CM: In the first 30 pages, you paint the immediate scene during and after the shootings, and how the reactions that day were so raw, partly because there was no precedent for an event like that. Today, due to the unfortunate number of school shootings, Shelly and others may have realized what was happening much more quickly. In what other ways would this have been a different book if it were based off of a more current act of violence?
EC: This was the first of these horrendous school shootings, and people were slow to believe it was actually happening. Other than that, the reactions were similar to what we see today.
People took care of each other. A lot of students risked their lives to help others. A lot of students didn’t and felt the need to atone or explain in some way. Society as a whole responded with the same media obsession and with all the unanswerable questions of why? What, exactly, went so horribly wrong?
I think the main difference is that the 1966 incident was an isolated event that happened without warning. Today we’ve had plenty of warning. We know there’s another coming. We need better, more accessible mental health care, and we need reasonable gun laws. We’re not naïve anymore.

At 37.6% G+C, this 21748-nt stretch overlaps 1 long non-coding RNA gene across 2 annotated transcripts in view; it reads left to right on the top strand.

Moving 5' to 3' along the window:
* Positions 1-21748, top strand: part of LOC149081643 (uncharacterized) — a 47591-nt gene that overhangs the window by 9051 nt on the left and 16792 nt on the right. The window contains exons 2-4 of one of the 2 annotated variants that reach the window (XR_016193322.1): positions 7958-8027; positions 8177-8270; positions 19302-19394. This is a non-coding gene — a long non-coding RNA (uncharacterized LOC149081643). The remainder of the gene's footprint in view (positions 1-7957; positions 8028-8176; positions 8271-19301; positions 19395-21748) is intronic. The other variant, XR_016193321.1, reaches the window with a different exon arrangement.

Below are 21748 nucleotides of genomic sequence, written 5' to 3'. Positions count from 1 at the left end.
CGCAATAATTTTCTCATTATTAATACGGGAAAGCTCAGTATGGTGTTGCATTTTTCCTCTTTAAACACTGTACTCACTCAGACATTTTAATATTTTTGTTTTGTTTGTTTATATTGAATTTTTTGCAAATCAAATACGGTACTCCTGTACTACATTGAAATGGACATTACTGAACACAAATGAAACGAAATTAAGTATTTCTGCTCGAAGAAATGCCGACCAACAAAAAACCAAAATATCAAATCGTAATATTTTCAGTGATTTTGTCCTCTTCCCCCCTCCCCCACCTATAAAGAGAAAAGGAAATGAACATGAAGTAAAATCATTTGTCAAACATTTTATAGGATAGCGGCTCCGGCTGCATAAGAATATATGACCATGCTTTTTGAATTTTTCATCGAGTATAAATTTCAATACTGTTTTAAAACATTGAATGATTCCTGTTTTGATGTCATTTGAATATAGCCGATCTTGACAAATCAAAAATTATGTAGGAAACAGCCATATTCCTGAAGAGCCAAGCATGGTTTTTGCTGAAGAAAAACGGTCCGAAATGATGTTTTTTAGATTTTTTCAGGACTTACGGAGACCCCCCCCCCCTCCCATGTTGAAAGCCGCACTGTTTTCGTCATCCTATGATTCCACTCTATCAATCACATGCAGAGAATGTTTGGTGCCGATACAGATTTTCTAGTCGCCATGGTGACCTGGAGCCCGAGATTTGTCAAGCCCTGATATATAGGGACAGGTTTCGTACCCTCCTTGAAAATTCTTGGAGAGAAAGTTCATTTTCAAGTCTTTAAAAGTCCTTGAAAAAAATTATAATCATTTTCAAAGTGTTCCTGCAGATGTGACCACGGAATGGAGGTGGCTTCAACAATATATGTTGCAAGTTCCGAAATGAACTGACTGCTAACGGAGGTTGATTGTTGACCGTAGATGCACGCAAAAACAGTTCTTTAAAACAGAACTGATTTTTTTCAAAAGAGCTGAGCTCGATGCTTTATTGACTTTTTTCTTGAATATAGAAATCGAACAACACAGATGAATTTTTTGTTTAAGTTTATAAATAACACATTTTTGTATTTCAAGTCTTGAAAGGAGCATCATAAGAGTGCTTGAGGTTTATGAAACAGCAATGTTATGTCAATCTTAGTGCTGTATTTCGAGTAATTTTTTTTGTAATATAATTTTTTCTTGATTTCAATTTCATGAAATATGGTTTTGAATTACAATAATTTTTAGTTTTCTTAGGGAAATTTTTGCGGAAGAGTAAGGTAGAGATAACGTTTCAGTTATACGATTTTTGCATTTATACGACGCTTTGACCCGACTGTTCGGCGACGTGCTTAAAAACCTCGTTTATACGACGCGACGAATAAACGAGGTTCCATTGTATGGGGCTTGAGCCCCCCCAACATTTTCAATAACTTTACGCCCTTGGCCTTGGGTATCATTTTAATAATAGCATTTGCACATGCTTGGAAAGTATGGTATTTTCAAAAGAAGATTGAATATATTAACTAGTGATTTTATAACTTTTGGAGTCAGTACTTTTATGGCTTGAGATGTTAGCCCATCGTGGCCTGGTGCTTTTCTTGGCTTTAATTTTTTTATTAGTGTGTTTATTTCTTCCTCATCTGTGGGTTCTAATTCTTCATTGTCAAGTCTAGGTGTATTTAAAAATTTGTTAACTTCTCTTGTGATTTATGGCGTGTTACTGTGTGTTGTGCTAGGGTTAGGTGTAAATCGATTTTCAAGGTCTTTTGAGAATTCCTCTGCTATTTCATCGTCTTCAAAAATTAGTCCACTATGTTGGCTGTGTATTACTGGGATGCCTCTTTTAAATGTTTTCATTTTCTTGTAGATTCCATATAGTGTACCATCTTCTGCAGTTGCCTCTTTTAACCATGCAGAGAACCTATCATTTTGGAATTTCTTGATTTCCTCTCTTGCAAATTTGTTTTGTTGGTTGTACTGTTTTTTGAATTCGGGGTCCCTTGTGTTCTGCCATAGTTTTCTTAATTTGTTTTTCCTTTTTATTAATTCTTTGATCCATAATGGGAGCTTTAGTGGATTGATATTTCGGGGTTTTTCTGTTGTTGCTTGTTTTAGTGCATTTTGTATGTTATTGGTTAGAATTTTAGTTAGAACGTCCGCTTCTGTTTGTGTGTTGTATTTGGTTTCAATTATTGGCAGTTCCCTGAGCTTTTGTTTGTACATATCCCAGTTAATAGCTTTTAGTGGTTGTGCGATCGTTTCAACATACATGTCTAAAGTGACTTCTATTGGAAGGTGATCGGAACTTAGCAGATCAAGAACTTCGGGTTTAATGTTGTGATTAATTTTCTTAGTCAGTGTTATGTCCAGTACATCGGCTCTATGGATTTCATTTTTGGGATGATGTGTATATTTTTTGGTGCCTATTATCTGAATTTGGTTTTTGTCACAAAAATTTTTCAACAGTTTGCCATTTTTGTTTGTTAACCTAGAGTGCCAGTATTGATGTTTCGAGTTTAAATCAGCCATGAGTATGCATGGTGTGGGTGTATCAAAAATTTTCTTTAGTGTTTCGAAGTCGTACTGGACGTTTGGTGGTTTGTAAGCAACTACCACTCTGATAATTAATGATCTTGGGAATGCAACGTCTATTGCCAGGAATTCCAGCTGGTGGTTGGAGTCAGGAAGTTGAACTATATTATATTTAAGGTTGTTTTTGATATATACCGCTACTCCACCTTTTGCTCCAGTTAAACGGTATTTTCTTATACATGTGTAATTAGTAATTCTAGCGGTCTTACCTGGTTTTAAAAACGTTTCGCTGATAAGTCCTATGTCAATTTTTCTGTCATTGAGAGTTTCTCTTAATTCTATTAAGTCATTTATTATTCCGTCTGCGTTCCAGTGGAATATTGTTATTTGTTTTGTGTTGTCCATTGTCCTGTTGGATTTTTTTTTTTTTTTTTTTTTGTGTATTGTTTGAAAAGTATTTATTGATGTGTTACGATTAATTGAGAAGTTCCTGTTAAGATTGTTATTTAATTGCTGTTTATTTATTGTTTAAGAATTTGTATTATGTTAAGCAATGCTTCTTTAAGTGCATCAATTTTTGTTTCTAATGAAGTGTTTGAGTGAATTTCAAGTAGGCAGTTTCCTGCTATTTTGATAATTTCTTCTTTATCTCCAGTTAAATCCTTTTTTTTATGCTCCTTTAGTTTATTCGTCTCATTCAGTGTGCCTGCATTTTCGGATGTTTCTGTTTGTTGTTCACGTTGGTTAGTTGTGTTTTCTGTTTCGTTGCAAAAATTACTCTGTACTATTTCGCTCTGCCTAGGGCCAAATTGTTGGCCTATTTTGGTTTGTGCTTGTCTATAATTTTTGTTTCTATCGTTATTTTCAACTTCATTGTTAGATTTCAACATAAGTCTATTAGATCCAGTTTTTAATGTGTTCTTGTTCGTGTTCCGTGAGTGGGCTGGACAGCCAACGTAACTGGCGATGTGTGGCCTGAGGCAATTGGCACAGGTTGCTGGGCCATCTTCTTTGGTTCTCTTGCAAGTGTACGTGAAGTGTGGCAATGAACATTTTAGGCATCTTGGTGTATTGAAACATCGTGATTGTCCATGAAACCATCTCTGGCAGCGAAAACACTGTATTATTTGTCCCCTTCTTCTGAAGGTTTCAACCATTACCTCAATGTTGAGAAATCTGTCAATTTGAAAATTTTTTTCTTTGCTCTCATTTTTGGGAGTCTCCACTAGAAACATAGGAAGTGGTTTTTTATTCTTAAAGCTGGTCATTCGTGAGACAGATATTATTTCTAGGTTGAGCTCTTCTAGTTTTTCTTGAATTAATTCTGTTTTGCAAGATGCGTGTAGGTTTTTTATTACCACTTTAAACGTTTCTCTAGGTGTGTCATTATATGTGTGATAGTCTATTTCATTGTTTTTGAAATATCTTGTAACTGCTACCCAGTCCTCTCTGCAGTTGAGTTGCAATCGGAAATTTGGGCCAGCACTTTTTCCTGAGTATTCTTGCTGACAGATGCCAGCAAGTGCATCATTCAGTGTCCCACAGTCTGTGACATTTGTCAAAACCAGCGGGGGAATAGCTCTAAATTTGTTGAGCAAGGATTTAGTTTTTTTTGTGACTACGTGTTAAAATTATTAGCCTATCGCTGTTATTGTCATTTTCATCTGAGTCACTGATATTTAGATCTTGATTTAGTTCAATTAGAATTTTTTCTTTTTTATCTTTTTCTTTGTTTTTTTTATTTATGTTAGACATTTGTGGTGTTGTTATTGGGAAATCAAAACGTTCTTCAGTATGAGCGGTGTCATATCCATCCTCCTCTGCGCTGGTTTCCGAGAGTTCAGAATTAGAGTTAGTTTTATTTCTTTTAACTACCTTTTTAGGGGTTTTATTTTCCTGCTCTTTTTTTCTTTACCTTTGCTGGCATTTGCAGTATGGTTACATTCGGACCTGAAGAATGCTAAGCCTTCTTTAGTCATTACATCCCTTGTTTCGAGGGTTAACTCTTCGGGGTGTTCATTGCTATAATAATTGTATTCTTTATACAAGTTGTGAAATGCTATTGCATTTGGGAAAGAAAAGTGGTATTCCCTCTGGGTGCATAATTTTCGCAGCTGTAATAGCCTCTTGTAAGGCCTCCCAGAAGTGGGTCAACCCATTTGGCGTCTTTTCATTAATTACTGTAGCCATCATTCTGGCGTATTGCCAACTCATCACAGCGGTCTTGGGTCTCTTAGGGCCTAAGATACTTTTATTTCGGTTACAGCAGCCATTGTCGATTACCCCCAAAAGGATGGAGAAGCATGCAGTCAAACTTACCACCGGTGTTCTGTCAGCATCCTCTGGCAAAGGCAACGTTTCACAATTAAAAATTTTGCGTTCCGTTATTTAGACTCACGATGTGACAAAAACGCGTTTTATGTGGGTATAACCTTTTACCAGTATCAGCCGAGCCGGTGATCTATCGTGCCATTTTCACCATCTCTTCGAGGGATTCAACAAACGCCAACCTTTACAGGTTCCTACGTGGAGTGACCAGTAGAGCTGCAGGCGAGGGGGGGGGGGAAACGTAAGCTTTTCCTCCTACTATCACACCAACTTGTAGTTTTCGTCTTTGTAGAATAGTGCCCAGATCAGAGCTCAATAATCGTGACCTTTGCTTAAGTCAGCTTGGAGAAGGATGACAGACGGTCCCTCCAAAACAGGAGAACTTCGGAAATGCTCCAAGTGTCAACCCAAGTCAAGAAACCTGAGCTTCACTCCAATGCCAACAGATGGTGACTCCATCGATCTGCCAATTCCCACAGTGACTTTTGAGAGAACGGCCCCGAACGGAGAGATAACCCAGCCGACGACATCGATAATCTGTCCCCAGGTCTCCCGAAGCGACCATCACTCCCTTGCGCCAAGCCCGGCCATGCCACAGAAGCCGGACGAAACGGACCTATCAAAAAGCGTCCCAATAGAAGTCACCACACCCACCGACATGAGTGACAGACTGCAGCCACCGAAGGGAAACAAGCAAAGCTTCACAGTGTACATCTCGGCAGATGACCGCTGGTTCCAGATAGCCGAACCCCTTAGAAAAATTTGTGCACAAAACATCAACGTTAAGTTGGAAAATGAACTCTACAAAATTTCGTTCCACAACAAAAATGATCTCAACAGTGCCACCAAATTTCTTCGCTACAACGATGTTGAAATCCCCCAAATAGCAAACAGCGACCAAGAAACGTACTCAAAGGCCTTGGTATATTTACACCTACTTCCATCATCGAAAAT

CM: You manage to write dramatically in a very skilled and balanced way. There’s tension and high stakes in Monday, Monday without any sensationalism or over-the-top sentimentality. What books or authors have you read that helped you develop this skill? Did you read a lot of violent stories growing up?
EC: I was fortunate that my mother read a lot of substantive books to my brother and sister and me when we were growing up. Some were amusing books, but others were stories that made us aware of the fact that not every child had a life as safe as ours. My mom’s reading time with us at night went on for hours and lasted for years, even after we were old enough to read for ourselves.
She read the story of The Little Match Girl [by Hans Christian Anderson] who was beaten by her father and who froze to death selling matches, and a novel called The Faraway Lurs [by Harry Behn] about a girl who became a human sacrifice to the gods. I’ve just read this one aloud with my 12-year-old daughter.
We went through all the Tolkien books and almost everything for children by C.S. Lewis; the tortured death of Aslan on the Stone Table in The Chronicles of Narnia was especially horrifying. And the shooting of Old Yeller in the novel by Fred Gipson. There was a poem about a rabbit caught in a snare and a child trying frantically to locate where his cries were coming from so she could set him free.